The purpose of a COA is to know the character of the sample tested – how pure? how clean of contaminants?
The definition of a COA is a formal, written report clearly showing the testing results as defined in the report itself including what specific testing was conducted, the analytical instrumentation employed, and the testing methodology’s Limit of Detection (LOD) and Limit of Quantification (LOQ).
Much confusion exists about COAs in the cannabinoid industry ranging from their accuracy to their consistency when different analytical labs test split samples to their purpose and for that matter, their limitations. Let’s tackle the issues one at a time.
The most common COA is a potency report that presents the panel of cannabinoids to be identified and their percentage. For example, the COA may show that 15 individual cannabinoids were part of the testing panel, and the sample tested was comprised of 99% CBN and 1% unknown material. Based on the LOD and LOQ as described in the COA, a reporting of 1% unknown material would solely mean that the other 14 cannabinoids in the test panel other than CBN were not found in the sample. The concentration levels chosen for a particular sample to be tested is also important and most often when testing minor and rare cannabinoids the analytic testing needs to be done twice at two different concentration levels to present an accurate picture of the % constituents are, particularly the other cannabinoids beside the isolated cannabinoid, in a sample. When testing high purity cannabinoid isolateds, many third-party testing labs do not test at two concentrations unless they are specifically asked to do so and paid accordingly.
Other common COA reports are tests for residual solvents and other contaminants like heavy metals, microbials and mycotoxins.
Accuracy and consistency when comparing reported test results from two different analytical laboratories, or even when comparing trusted in-house analytical lab vs an independent third-party analytical lab is a common complaint in the cannabinoid industry. Although accuracy and consistency is rapidly improving industry-wide, several factors account for frustration by product manufacturers who require confirmation of the integrity of the bulk cannabinoid ingredients they source from suppliers and use in their products. Factors like the relatively immaturity of the cannabinoid testing industry, the fact that standardized methodologies are still being established, inexperience in testing minor and rare cannabinoids by analytical labs most familiar with commodity hemp/CBD ingredients like CBD and CBG and CBD distillate, and even sampling techniques that are not uniform even within a testing lab.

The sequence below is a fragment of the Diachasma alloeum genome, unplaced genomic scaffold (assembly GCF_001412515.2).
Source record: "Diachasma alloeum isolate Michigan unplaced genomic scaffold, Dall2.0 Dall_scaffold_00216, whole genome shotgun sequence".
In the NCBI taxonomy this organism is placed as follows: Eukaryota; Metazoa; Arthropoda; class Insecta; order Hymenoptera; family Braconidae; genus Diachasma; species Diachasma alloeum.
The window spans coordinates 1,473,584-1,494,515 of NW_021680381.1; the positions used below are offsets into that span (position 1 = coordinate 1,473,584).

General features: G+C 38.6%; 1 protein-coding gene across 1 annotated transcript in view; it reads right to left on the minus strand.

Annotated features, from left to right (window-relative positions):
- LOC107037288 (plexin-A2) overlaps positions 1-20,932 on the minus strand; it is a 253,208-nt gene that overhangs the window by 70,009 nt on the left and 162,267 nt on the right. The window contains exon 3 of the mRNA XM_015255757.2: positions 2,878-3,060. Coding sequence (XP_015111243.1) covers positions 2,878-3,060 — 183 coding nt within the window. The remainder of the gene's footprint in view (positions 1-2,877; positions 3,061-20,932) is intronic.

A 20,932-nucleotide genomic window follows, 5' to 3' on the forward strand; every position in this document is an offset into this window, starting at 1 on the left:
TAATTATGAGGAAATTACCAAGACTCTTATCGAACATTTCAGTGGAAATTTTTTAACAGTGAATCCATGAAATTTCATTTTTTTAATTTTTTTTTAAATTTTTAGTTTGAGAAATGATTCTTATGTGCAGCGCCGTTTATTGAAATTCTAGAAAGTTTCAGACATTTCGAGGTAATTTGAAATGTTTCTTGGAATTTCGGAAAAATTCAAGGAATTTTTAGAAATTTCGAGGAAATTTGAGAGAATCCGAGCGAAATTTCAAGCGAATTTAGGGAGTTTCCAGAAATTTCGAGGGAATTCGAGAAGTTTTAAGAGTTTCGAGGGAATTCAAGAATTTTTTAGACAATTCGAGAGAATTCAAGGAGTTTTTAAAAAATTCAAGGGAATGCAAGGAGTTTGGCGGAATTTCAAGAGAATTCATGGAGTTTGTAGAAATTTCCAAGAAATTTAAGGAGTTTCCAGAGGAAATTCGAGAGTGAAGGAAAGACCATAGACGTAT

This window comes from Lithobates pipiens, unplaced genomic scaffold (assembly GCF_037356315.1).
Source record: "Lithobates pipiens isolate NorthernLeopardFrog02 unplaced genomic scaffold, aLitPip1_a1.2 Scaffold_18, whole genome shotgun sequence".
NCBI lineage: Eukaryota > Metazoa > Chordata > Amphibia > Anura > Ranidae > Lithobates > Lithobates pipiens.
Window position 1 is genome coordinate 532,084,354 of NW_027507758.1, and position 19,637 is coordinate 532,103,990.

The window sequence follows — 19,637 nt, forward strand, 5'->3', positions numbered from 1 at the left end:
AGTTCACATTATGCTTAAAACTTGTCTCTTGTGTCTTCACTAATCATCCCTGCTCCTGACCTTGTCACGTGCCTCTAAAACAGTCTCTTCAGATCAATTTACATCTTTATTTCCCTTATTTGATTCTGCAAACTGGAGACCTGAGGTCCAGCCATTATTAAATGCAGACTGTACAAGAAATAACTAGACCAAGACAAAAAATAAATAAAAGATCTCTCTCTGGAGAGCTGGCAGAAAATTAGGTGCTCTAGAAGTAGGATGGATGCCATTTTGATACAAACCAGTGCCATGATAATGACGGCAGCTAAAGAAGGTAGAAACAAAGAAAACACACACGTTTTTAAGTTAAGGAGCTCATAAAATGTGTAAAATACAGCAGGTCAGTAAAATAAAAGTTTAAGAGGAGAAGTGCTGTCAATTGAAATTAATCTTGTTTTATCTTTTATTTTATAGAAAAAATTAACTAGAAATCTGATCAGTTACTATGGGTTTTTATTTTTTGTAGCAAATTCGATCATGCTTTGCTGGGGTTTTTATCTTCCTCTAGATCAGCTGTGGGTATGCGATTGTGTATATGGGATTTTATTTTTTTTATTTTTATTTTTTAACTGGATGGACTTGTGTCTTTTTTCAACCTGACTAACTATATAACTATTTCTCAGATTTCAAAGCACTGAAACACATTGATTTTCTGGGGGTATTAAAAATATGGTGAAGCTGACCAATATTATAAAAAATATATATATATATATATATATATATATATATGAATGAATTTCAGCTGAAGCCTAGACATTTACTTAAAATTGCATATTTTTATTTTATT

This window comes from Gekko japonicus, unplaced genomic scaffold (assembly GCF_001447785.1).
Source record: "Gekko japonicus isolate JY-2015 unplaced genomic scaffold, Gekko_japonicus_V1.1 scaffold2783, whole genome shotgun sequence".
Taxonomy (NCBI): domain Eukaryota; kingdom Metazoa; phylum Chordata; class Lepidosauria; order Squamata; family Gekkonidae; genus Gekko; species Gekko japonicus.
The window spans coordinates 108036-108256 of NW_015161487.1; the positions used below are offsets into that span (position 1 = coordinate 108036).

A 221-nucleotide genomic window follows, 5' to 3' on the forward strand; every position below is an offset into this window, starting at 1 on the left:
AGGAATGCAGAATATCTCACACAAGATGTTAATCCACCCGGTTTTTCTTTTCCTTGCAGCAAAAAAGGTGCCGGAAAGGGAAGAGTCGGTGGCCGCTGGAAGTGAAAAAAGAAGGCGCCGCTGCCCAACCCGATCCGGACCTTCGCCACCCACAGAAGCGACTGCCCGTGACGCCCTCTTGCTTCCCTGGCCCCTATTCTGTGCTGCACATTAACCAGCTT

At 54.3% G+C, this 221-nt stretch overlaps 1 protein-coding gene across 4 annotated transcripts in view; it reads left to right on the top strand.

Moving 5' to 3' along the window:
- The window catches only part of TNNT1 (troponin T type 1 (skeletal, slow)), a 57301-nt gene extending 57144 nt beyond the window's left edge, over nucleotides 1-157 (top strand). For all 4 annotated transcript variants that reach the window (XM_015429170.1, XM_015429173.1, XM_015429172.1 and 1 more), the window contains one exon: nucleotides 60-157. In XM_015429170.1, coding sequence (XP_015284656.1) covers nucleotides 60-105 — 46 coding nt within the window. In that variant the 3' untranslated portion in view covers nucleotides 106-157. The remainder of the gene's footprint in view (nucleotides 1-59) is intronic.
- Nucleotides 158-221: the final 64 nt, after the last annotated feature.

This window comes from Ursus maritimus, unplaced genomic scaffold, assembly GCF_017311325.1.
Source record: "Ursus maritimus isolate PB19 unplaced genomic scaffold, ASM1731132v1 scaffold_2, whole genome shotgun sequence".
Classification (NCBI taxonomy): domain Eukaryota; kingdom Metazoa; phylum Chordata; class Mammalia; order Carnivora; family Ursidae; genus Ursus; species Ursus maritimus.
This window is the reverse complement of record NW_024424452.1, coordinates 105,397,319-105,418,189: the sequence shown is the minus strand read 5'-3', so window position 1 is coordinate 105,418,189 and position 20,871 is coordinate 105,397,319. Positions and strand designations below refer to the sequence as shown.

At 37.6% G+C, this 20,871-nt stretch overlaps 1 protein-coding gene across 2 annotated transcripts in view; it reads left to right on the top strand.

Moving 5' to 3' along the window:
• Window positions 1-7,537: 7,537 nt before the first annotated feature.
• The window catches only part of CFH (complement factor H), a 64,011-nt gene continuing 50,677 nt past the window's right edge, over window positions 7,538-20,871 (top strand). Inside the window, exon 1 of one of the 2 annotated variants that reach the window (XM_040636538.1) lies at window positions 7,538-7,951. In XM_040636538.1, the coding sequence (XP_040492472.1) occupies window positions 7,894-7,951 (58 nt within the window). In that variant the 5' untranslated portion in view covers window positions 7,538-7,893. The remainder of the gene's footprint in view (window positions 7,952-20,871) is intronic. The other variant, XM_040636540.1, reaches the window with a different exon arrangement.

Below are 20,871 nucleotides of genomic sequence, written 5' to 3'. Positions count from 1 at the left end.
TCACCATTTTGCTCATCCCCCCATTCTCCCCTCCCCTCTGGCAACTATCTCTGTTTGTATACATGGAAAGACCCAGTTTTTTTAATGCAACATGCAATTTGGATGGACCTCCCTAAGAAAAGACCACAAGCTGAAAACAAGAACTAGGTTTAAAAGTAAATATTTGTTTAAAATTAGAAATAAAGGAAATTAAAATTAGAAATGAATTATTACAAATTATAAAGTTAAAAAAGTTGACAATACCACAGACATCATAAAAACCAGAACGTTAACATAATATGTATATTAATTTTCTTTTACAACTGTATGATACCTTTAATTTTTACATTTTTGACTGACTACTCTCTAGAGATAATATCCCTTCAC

The limitations that is experienced in the analytical testing field can best be addressed with split samples, an understanding that fairly large margins of error still exist industry-wide, COAs can be falsified easily by unscrupulous market participants,
What does a Third-Party Accredited Lab COA mean and does PPM have them for its cannabinoid isolates?
A third-party lab is an independent lab paid to test a sample of material, in this case, a minor or rare cannabinoid isolate, concentrate, extract, oil or distillate. An accredited lab is defined as one that is ISO 17025 certified by an auditing firm and issued a certificate of compliance with the ISO specifications related to analytical lab testing. Most independent labs need to obtain such certification. In-house labs sometimes obtain accreditation but are not required to do so.
PPM obtains COAs from accredited independent (third-party) labs for its isolate products. PPM also have invested heavily in internal analytical testing that often is superior in accuracy, consistency, precision and scope as compared to external labs. PPM tests extensively during processing as part of its quality management system (QMS) to ensure each step of processing remains “in-spec” as well as part of PPM’s final QA/QC process.